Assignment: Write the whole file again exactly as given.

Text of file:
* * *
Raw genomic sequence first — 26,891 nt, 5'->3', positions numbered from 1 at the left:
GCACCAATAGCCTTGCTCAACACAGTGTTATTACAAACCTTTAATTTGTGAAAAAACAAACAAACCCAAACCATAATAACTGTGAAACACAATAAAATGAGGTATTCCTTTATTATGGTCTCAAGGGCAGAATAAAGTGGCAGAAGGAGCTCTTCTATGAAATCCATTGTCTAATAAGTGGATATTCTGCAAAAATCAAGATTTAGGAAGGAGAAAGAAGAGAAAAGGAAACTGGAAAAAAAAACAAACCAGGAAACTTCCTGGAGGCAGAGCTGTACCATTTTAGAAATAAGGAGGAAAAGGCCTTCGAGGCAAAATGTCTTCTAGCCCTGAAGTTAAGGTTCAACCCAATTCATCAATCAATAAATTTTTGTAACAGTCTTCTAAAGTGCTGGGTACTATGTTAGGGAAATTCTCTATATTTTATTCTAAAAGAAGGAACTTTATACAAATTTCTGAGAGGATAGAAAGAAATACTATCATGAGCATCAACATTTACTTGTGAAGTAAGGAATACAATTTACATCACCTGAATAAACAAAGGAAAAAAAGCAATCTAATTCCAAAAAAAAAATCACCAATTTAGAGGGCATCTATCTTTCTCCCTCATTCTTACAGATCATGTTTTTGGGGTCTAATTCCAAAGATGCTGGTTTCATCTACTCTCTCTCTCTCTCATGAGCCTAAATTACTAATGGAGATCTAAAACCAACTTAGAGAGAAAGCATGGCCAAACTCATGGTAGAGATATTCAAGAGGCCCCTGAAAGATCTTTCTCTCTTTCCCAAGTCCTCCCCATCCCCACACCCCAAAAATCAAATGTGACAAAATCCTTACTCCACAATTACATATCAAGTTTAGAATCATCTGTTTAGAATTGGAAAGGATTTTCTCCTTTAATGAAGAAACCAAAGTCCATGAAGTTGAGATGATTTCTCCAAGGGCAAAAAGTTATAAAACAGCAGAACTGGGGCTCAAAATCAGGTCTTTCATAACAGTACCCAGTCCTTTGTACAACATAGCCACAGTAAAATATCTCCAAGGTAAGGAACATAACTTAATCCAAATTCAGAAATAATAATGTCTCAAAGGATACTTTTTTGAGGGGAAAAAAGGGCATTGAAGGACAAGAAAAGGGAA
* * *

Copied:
Raw genomic sequence first — 26,891 nt, 5'->3', positions numbered from 1 at the left:
GCACCAATAGCCTTGCTCAACACAGTGTTATTACAAACCTTTAATTTGTGAAAAAACAAACAAACCCAAACCATAATAACTGTGAAACACAATAAAATGAGGTATTCCTTTATTATGGTCTCAAGGGCAGAATAAAGTGGCAGAAGGAGCTCTTCTATGAAATCCATTGTCTAATAAGTGGATATTCTGCAAAAATCAAGATTTAGGAAGGAGAAAGAAGAGAAAAGGAAACTGGAAAAAAAAACAAACCAGGAAACTTCCTGGAGGCAGAGCTGTACCATTTTAGAAATAAGGAGGAAAAGGCCTTCGAGGCAAAATGTCTTCTAGCCCTGAAGTTAAGGTTCAACCCAATTCATCAATCAATAAATTTTTGTAACAGTCTTCTAAAGTGCTGGGTACTATGTTAGGGAAATTCTCTATATTTTATTCTAAAAGAAGGAACTTTATACAAATTTCTGAGAGGATAGAAAGAAATACTATCATGAGCATCAACATTTACTTGTGAAGTAAGGAATACAATTTACATCACCTGAATAAACAAAGGAAAAAAAGCAATCTAATTCCAAAAAAAAAATCACCAATTTAGAGGGCATCTATCTTTCTCCCTCATTCTTACAGATCATGTTTTTGGGGTCTAATTCCAAAGATGCTGGTTTCATCTACTCTCTCTCTCTCTCATGAGCCTAAATTACTAATGGAGATCTAAAACCAACTTAGAGAGAAAGCATGGCCAAACTCATGGTAGAGATATTCAAGAGGCCCCTGAAAGATCTTTCTCTCTTTCCCAAGTCCTCCCCATCCCCACACCCCAAAAATCAAATGTGACAAAATCCTTACTCCACAATTACATATCAAGTTTAGAATCATCTGTTTAGAATTGGAAAGGATTTTCTCCTTTAATGAAGAAACCAAAGTCCATGAAGTTGAGATGATTTCTCCAAGGGCAAAAAGTTATAAAACAGCAGAACTGGGGCTCAAAATCAGGTCTTTCATAACAGTACCCAGTCCTTTGTACAACATAGCCACAGTAAAATATCTCCAAGGTAAGGAACATAACTTAATCCAAATTCAGAAATAATAATGTCTCAAAGGATACTTTTTTGAGGGGAAAAAAGGGCATTGAAGGACAAGAAAAGGGAA